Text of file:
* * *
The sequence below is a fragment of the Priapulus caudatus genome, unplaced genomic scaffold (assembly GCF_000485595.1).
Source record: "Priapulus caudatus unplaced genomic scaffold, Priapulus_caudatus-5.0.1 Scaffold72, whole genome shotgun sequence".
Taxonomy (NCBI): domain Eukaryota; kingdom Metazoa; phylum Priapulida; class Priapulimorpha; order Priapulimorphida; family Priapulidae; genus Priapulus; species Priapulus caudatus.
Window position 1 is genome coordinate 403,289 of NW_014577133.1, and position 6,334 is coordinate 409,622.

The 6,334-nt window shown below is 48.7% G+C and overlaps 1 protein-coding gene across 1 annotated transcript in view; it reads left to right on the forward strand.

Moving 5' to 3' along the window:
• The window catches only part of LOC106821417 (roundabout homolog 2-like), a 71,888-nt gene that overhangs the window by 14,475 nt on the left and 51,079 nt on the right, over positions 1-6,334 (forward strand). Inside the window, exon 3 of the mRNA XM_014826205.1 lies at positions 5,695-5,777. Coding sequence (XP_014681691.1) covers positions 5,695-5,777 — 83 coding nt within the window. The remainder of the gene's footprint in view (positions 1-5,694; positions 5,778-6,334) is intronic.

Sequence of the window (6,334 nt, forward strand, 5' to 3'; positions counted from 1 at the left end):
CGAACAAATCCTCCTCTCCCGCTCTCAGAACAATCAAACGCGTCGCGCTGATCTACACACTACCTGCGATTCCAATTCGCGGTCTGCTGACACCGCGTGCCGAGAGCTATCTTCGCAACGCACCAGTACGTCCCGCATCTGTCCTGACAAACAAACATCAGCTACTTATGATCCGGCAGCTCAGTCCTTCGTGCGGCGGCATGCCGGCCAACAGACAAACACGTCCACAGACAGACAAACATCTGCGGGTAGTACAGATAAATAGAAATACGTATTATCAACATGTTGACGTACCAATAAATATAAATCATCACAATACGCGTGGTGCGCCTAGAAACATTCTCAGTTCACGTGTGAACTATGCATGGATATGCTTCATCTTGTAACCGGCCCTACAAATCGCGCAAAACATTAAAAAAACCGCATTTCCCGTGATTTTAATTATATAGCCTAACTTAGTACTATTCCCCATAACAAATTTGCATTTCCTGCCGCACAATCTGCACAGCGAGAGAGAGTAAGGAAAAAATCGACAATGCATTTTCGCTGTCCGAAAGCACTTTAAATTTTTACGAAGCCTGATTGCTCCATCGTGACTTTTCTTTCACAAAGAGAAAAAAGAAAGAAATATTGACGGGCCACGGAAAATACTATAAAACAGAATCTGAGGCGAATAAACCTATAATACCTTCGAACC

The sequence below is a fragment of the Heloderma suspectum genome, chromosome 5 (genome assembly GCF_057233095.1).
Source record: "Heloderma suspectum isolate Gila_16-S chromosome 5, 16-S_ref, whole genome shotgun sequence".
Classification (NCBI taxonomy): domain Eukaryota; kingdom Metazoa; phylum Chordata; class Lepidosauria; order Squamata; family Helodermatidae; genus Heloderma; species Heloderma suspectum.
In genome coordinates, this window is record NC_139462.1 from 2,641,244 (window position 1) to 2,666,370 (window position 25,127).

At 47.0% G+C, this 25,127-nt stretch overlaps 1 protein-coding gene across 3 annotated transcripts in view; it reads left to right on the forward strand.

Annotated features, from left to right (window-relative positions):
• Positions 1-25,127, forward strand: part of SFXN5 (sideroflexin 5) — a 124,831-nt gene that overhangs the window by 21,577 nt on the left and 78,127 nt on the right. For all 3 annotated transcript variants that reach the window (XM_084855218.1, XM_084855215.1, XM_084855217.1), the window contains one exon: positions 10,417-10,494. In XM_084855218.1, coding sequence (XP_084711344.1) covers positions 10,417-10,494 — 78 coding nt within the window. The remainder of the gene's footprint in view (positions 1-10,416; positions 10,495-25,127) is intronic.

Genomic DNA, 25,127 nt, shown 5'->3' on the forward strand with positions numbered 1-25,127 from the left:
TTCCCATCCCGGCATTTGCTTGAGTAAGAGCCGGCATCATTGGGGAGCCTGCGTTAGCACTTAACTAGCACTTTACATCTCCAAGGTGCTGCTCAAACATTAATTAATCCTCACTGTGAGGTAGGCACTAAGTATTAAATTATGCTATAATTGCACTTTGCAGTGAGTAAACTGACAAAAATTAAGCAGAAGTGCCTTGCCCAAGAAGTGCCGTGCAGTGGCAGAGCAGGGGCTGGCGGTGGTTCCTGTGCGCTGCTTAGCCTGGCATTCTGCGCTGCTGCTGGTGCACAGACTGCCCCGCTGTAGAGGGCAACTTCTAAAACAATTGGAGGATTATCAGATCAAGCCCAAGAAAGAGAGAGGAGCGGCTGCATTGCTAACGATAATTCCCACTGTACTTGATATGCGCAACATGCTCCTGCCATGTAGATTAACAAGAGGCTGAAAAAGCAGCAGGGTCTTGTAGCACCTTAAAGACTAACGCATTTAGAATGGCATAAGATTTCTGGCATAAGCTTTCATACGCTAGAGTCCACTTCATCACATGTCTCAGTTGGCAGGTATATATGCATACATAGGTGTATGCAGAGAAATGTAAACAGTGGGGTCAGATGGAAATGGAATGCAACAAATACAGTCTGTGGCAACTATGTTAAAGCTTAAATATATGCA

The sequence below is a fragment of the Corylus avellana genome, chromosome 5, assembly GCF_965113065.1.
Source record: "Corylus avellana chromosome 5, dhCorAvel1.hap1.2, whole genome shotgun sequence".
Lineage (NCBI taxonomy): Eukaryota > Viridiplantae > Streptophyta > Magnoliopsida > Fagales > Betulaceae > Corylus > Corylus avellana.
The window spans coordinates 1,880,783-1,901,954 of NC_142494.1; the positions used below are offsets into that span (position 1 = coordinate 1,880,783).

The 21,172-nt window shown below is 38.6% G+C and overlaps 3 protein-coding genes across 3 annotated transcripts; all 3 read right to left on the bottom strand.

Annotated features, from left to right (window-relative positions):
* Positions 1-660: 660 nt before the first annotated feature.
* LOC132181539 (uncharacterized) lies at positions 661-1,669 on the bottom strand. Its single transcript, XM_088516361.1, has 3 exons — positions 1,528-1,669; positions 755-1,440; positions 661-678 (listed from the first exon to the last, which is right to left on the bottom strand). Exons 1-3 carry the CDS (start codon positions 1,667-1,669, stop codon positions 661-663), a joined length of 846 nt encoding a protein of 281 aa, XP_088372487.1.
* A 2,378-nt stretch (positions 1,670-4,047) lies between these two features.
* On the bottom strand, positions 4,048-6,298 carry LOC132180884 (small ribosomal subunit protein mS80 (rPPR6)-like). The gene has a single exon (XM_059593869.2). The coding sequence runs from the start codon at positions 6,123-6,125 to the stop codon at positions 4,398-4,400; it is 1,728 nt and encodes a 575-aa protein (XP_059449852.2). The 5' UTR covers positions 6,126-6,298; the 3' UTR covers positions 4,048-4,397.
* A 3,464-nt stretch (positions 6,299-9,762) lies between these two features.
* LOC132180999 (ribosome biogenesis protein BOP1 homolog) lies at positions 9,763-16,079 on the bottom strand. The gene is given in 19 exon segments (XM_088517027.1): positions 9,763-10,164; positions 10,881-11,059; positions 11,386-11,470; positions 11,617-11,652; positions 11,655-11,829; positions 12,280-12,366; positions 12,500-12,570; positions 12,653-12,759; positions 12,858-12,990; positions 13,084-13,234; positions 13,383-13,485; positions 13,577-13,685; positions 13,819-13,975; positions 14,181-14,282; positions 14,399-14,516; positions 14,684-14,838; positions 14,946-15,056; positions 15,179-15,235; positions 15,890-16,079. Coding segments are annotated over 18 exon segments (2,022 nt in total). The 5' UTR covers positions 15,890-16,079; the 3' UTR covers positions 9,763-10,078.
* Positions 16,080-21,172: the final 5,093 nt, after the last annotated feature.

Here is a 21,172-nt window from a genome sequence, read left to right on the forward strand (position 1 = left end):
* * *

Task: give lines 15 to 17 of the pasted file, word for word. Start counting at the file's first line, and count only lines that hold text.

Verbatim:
Annotated features, from left to right (window-relative positions):
• Positions 1-25,127, forward strand: part of SFXN5 (sideroflexin 5) — a 124,831-nt gene that overhangs the window by 21,577 nt on the left and 78,127 nt on the right. For all 3 annotated transcript variants that reach the window (XM_084855218.1, XM_084855215.1, XM_084855217.1), the window contains one exon: positions 10,417-10,494. In XM_084855218.1, coding sequence (XP_084711344.1) covers positions 10,417-10,494 — 78 coding nt within the window. The remainder of the gene's footprint in view (positions 1-10,416; positions 10,495-25,127) is intronic.

Genomic DNA, 25,127 nt, shown 5'->3' on the forward strand with positions numbered 1-25,127 from the left: